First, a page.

2.60 describe how the immune system responds to disease using white blood cells, illustrated by phagocytes ingesting pathogens and lymphocytes releasing antibodies specific to the pathogen

  1. Pathogen enters the body
  2. White blood cells are alerted to the pathogen entering the body
  3. Phagocytes engulf and digest the pathogen
  4. Lymphocytes secrete antibodies and break the bacteria down
  • White blood cells – specialized cells which stop pathogens
  • Pathogens – have antigens (proteins) on their cell surfaces which make them harmful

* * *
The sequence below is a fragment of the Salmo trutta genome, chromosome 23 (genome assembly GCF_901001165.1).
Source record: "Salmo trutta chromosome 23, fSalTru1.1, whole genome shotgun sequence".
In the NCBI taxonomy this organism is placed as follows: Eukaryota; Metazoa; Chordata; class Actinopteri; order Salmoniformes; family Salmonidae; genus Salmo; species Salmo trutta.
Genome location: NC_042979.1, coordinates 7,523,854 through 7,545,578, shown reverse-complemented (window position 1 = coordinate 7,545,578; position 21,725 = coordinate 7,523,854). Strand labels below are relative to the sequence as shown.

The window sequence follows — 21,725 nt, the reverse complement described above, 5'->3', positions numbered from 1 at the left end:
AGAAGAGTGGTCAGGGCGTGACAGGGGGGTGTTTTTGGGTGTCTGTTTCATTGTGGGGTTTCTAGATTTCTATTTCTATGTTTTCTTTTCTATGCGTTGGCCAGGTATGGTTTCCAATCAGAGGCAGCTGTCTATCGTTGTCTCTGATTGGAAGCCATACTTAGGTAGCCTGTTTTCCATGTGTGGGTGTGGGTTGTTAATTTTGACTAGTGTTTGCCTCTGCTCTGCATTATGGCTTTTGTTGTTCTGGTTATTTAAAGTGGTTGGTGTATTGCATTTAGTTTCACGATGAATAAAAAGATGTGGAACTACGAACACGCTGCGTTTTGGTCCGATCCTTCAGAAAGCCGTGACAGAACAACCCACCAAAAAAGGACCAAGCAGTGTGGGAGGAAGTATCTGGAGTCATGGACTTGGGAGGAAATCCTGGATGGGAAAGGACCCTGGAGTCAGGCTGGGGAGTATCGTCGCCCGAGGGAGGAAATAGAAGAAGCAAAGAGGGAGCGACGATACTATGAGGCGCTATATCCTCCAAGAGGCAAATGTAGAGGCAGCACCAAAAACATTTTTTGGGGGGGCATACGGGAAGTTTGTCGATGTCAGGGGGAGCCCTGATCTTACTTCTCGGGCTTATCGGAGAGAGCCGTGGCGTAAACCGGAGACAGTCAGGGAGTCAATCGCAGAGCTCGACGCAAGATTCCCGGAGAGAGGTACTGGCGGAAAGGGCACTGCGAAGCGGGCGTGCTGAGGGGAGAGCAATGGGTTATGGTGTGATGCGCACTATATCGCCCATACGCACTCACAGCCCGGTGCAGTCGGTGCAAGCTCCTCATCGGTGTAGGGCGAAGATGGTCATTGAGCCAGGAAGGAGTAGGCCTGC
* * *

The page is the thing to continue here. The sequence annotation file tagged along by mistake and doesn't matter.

• Lymphocytes -make antibodies to counteract the antigens, specific to the pathogen. The antibodies make the pathogen stick together so that the phagocytes engulf them easier, they also neutralise the toxins produced by the bacteria. When a lymphocyte meets it’s pathogen, it divides into two – the first half as memory cells so it can build the immune system, and the other to secrete antibodies.
  • Phagocytes – detects the presence of a pathogen because of the chemicals they give off, engulfs the pathogen and destroys the cell with digestive enzymes.
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